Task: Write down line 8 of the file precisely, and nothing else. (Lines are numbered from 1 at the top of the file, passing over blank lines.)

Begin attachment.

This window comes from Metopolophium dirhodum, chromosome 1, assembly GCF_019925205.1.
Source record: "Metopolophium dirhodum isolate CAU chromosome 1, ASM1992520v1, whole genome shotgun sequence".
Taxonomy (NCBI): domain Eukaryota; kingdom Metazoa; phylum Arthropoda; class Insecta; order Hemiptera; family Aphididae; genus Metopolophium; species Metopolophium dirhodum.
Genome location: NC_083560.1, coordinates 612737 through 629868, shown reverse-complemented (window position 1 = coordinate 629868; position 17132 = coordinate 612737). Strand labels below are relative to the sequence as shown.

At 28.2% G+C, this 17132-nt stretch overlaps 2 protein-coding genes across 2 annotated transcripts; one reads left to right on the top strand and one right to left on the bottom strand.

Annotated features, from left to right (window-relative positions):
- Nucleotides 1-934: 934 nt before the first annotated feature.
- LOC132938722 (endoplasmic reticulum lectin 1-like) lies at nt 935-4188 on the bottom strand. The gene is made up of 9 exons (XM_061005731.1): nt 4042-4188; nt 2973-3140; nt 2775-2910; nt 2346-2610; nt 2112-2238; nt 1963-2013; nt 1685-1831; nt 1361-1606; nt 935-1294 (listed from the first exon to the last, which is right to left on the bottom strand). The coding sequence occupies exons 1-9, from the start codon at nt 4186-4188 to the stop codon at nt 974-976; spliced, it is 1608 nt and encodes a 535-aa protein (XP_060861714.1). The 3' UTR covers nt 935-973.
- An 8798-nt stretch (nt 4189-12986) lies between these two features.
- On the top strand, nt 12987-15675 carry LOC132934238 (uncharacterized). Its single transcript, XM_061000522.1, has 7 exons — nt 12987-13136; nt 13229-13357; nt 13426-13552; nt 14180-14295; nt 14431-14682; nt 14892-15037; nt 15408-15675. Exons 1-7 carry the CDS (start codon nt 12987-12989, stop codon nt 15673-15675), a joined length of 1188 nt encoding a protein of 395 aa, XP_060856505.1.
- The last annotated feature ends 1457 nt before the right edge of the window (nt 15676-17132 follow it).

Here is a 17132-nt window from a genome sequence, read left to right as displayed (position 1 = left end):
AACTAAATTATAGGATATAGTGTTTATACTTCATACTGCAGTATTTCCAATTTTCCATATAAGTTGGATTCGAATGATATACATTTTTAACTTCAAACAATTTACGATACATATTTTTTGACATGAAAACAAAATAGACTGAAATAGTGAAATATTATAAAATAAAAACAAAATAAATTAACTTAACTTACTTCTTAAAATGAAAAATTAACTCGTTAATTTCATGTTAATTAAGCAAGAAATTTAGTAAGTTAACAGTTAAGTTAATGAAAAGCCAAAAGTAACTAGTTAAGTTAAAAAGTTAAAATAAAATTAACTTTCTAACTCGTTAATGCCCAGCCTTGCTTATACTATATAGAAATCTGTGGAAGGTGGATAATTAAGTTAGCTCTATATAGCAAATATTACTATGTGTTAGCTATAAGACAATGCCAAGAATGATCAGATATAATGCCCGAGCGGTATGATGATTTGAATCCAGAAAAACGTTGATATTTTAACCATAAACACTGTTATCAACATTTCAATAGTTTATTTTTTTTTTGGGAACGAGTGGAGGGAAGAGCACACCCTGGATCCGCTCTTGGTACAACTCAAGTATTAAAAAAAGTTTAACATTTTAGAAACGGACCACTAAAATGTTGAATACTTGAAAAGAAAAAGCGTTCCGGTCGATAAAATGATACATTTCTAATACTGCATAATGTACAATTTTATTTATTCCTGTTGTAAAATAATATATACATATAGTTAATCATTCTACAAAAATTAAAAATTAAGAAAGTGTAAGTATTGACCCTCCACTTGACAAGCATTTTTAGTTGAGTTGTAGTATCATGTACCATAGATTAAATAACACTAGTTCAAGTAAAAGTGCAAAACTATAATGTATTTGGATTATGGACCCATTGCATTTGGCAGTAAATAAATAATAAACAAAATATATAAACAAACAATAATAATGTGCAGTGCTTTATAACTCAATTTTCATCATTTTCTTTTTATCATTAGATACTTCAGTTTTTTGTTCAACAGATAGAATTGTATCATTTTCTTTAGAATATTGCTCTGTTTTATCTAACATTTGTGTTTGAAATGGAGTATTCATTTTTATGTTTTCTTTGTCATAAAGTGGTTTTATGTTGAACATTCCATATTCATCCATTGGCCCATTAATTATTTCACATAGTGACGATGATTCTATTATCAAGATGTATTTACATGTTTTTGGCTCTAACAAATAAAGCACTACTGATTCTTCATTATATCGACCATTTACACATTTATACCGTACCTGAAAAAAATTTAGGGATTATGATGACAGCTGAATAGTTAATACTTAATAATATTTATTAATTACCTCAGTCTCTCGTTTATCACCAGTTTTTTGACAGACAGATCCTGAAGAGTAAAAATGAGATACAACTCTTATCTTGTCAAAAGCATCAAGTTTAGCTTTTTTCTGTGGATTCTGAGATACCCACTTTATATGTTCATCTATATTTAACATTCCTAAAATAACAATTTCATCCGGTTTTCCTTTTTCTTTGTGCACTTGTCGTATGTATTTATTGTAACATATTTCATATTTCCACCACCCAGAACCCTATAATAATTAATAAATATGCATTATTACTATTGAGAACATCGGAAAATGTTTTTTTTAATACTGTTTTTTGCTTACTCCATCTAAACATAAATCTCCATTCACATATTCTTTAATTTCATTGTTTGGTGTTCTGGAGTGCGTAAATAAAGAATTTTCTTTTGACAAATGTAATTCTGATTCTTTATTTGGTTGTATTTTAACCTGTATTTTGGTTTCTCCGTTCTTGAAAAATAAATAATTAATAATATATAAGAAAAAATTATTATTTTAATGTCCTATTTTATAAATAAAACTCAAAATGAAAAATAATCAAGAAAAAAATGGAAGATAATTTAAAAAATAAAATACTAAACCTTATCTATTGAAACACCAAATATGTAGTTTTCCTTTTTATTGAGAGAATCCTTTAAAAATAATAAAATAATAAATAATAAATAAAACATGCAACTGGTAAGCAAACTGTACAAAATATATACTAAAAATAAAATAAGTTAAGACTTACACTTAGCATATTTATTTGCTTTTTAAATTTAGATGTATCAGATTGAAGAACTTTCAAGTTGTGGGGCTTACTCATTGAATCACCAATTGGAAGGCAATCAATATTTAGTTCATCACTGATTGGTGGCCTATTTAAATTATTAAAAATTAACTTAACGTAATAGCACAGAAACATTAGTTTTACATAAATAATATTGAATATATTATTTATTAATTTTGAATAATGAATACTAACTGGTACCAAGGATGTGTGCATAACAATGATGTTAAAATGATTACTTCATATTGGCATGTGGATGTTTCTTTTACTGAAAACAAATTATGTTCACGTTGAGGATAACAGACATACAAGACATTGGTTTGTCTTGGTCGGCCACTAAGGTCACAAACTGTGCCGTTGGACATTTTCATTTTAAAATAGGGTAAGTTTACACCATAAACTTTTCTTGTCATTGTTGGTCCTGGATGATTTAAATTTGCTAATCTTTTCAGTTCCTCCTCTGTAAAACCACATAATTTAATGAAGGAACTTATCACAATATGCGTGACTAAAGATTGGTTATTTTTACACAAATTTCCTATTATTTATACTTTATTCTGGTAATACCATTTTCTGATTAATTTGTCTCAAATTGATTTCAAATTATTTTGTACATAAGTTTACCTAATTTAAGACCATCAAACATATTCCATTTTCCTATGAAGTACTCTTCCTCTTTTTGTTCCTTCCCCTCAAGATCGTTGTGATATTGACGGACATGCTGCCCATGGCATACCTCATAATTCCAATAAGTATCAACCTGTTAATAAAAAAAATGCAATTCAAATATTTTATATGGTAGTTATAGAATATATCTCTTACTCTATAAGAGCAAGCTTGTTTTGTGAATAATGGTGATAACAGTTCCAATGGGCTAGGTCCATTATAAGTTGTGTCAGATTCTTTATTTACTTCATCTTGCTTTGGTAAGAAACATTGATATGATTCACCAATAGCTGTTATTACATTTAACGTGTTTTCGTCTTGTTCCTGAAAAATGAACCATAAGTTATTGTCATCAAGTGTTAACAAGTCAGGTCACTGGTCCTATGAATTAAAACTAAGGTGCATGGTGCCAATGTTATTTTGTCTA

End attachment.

- LOC132938722 (endoplasmic reticulum lectin 1-like) lies at nt 935-4188 on the bottom strand. The gene is made up of 9 exons (XM_061005731.1): nt 4042-4188; nt 2973-3140; nt 2775-2910; nt 2346-2610; nt 2112-2238; nt 1963-2013; nt 1685-1831; nt 1361-1606; nt 935-1294 (listed from the first exon to the last, which is right to left on the bottom strand). The coding sequence occupies exons 1-9, from the start codon at nt 4186-4188 to the stop codon at nt 974-976; spliced, it is 1608 nt and encodes a 535-aa protein (XP_060861714.1). The 3' UTR covers nt 935-973.